Married couples have the option to file their annual tax returns on a Married Filing Jointly (MFJ) or Married Filing Separately (MFS) basis. Most couples auto-opt for MFJ without giving it a second thought. Today we'll take a look at why you may want to pause and weigh MFJ versus MFS and when it benefits you to file a return apart from your spouse.
If Your Spouse Has Tax or Child Support Troubles
If your spouse is self-employed or an independent contractor and hasn't paid enough in estimated taxes to cover their bill, you may want to file separately. For those whose spouses already have tax problems and are likely to get in deeper with the IRS, you may want to draw a line in the sand so that you're not also in tax trouble. MFS protects your wages from garnishment by the IRS if the taxman decides to come calling for the back taxes. Also, if your spouse is delinquent on child support payments, their refund may be seized to cover the delinquency. While it's reasonable that they lose their refund, that doesn't mean yours should as well since it's not your support obligation.
If Filing Together Will Raise Your Tax Bracket
If you and your spouse separately are in a lower income tax bracket, you'll each pay less in taxes individually in some cases. It pays to look at your taxes together and apart. When your adjusted gross incomes together move you into a higher tax bracket, you may want to file separately to save on income taxes. There's nothing illegal about filing separately to lessen your tax bill. Just be aware that if you have children, you both can't take them. If you have more than one child, you may want to each take one deduction or see if it's more advantageous for one of you to claim both.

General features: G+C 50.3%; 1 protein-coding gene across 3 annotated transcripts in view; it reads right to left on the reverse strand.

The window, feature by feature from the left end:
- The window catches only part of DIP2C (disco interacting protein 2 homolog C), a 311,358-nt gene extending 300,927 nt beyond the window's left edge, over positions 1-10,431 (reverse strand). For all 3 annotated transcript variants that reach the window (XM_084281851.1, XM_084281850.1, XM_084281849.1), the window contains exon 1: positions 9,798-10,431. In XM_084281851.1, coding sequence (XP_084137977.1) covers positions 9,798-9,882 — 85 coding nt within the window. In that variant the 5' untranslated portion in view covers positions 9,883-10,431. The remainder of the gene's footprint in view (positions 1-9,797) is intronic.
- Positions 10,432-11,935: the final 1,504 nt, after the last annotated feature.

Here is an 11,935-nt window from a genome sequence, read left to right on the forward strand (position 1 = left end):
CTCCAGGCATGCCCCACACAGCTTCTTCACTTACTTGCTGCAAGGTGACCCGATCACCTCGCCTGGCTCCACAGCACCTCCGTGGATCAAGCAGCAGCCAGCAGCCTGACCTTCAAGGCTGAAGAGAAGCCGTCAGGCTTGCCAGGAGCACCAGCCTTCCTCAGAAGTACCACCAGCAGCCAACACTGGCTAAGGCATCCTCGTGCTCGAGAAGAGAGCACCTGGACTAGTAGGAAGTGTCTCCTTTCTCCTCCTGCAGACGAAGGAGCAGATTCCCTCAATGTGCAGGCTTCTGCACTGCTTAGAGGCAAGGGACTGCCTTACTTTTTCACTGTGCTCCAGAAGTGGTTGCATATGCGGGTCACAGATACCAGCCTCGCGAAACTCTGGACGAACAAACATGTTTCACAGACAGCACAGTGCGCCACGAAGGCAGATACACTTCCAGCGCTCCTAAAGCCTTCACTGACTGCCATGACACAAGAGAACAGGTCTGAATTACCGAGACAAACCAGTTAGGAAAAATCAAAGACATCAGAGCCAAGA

If You Have Miscellaneous Deductions
If you have miscellaneous deductions that can't be claimed on a joint return, calculate whether they could be claimed on separate returns. For miscellaneous deductions to be deductible, they have to exceed 2% of your adjusted gross income - this is a much higher threshold with combined incomes. These expenses include union dues, unreimbursed business expenses and job search costs. The important thing is to compare the gained deduction against any deductions you would lose by filing separately. Those that file under MFS cannot take the following deductions:
- Tuition and fees
- Student loan interest
- Elderly and disabled credit
- Child and dependent care
- Earned income credit
- Educational credit
If You Have Student Loans and Want a Lower Payment
If you are paying on your student loans and want to take advantage of one of the lower repayments plans like Income Based Repayment (IBR) or Pay As You Earn (PAYE), you'll get a lower payment with MFS. Here's why. If you file MFJ, your payments will max at either 10% or 15% (depending on IBR vs PAYE) of your disposable income. AGI will obviously be higher when you combine your incomes. If you choose MFS, the payment will be based solely on your income. However, you won't be able to use the student loan interest deduction. Thus, you need to see how much more you'll pay in income taxes by losing that deduction versus how much you'll save on lower student loan payments.
It can be a challenge to sit down with pen and paper and crunch the numbers for yourself on which tax filing option is preferable for your unique circumstances. Consider purchasing tax software so you can finagle your numbers and experiment to find the best option. Or, hire a tax professional to run the numbers and advise you whether MFS or MFJ will best accomplish your goals.
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